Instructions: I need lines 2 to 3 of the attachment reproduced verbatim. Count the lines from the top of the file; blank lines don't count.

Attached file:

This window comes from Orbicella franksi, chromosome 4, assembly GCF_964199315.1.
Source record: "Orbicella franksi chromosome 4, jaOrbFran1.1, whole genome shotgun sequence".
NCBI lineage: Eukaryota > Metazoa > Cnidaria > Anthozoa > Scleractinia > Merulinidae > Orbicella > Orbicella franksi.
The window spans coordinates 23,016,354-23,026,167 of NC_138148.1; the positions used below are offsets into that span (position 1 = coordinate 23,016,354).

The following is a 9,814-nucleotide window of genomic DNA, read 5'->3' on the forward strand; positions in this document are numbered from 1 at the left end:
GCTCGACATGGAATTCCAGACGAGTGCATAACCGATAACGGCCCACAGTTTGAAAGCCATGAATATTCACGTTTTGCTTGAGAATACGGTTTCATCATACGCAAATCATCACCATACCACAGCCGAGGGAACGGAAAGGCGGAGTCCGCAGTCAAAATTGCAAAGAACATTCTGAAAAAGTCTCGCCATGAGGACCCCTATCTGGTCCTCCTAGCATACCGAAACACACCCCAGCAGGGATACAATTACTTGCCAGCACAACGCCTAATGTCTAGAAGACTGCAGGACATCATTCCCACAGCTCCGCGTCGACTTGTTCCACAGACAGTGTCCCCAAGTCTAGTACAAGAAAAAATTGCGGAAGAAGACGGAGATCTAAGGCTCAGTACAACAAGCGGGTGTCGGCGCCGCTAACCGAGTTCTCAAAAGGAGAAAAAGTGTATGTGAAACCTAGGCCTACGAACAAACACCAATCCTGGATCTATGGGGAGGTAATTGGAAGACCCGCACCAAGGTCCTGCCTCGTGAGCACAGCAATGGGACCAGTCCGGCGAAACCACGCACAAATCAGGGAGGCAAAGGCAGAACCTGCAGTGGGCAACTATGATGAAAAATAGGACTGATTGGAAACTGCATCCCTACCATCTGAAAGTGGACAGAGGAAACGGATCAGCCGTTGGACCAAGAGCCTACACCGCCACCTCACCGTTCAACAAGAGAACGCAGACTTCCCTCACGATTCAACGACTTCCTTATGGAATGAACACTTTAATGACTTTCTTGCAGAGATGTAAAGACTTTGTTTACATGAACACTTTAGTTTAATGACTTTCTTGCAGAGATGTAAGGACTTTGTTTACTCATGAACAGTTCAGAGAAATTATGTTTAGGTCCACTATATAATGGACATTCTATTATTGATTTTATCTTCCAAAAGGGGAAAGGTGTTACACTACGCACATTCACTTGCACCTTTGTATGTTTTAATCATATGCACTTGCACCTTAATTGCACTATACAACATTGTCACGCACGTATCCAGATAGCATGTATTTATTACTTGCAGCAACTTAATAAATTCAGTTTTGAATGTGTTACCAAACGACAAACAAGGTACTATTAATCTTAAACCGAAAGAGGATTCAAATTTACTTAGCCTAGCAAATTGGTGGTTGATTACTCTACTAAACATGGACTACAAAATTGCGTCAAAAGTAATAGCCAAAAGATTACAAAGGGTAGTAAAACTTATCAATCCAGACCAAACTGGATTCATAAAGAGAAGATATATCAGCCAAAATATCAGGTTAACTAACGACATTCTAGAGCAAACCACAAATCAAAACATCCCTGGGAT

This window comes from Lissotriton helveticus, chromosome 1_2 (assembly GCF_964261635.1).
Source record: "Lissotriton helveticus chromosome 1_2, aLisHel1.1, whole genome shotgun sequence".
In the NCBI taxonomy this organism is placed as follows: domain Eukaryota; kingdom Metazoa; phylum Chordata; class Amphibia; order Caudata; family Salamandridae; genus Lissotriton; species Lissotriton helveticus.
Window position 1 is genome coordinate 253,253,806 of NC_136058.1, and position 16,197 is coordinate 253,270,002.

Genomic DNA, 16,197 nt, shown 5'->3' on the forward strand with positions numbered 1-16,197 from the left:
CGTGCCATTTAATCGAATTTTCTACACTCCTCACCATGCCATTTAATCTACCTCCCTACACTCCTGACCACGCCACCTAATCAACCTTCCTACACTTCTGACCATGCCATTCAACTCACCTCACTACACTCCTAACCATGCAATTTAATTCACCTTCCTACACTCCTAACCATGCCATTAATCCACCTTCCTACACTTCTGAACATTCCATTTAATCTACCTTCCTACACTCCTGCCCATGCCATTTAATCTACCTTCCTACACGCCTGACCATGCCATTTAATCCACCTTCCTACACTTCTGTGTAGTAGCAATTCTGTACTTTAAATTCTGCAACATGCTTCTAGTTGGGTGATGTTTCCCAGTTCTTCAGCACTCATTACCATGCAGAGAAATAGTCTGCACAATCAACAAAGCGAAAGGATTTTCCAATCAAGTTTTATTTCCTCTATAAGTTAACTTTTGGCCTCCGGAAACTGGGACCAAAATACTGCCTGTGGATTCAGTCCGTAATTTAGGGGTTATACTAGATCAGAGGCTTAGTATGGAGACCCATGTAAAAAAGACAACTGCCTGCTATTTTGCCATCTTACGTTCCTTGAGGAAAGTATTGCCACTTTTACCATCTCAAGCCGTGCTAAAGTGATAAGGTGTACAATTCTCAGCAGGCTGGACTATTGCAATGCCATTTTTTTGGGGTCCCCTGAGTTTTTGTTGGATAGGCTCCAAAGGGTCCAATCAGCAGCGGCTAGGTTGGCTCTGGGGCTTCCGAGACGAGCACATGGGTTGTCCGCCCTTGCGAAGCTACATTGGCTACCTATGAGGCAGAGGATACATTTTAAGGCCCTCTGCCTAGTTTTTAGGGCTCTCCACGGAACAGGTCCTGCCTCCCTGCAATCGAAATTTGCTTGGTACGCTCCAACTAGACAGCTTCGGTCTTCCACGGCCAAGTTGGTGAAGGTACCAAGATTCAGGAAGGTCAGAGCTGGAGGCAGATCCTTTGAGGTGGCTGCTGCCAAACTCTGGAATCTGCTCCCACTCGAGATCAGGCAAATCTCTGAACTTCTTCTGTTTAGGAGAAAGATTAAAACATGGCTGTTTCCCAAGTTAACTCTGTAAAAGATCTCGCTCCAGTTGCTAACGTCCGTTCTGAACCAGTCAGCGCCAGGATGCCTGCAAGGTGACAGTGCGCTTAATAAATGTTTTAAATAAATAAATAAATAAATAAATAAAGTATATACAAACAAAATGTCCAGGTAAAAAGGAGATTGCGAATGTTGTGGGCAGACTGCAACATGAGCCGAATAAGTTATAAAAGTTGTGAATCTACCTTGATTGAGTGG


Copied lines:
Source record: "Orbicella franksi chromosome 4, jaOrbFran1.1, whole genome shotgun sequence".
NCBI lineage: Eukaryota > Metazoa > Cnidaria > Anthozoa > Scleractinia > Merulinidae > Orbicella > Orbicella franksi.